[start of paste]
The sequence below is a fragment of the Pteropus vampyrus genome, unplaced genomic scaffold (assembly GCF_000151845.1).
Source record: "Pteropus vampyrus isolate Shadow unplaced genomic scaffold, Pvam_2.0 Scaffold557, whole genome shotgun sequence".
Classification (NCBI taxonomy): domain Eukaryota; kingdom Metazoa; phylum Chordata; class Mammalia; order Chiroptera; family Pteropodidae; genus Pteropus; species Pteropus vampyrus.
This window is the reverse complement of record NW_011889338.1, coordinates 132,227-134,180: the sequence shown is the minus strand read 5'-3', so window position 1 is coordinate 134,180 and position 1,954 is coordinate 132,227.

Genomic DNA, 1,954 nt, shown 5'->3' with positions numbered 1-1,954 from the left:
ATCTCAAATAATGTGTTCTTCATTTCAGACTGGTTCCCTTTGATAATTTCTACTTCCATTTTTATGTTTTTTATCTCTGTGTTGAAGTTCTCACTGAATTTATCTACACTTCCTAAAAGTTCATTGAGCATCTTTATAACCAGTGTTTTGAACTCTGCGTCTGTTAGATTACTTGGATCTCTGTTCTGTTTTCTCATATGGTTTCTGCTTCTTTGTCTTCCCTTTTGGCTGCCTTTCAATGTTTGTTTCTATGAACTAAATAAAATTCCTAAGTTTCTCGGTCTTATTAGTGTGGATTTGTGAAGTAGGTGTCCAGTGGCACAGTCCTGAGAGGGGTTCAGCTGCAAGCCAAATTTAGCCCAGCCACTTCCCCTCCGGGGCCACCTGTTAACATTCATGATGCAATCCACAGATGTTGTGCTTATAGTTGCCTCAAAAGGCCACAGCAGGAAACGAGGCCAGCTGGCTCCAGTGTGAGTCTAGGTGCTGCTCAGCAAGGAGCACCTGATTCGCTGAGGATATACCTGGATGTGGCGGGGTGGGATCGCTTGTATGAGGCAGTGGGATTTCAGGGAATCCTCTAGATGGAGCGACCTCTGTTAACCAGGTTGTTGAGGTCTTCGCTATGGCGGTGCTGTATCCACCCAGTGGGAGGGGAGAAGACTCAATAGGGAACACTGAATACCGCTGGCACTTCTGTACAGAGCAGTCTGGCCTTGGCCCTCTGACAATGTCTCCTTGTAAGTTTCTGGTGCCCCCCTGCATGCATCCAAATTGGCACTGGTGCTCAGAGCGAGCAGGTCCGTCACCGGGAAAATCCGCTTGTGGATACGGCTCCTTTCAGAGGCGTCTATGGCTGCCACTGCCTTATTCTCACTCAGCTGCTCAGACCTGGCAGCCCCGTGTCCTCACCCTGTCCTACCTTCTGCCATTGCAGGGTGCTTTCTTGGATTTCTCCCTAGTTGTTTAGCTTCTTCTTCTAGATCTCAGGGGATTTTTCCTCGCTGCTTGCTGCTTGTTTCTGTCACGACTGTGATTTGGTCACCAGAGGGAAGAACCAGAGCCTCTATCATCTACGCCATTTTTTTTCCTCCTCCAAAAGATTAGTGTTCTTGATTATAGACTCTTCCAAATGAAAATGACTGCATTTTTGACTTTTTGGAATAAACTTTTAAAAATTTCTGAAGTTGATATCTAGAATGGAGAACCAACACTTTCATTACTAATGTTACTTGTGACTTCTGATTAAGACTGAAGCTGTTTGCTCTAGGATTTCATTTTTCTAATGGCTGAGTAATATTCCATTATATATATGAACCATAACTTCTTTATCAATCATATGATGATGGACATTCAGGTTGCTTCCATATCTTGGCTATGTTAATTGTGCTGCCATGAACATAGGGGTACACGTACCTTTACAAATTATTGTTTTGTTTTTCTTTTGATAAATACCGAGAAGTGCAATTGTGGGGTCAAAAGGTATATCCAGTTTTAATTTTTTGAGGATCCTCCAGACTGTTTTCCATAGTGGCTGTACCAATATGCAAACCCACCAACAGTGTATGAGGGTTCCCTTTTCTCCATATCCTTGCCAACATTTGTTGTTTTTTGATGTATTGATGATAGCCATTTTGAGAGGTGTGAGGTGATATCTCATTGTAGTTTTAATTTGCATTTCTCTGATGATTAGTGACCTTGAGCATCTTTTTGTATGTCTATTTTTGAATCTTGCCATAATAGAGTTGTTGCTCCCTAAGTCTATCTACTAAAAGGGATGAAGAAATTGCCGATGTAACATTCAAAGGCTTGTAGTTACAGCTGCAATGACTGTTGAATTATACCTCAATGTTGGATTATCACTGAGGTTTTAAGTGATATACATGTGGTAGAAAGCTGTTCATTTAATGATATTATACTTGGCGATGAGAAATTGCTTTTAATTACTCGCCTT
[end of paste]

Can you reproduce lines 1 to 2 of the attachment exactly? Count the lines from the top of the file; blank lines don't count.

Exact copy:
The sequence below is a fragment of the Pteropus vampyrus genome, unplaced genomic scaffold (assembly GCF_000151845.1).
Source record: "Pteropus vampyrus isolate Shadow unplaced genomic scaffold, Pvam_2.0 Scaffold557, whole genome shotgun sequence".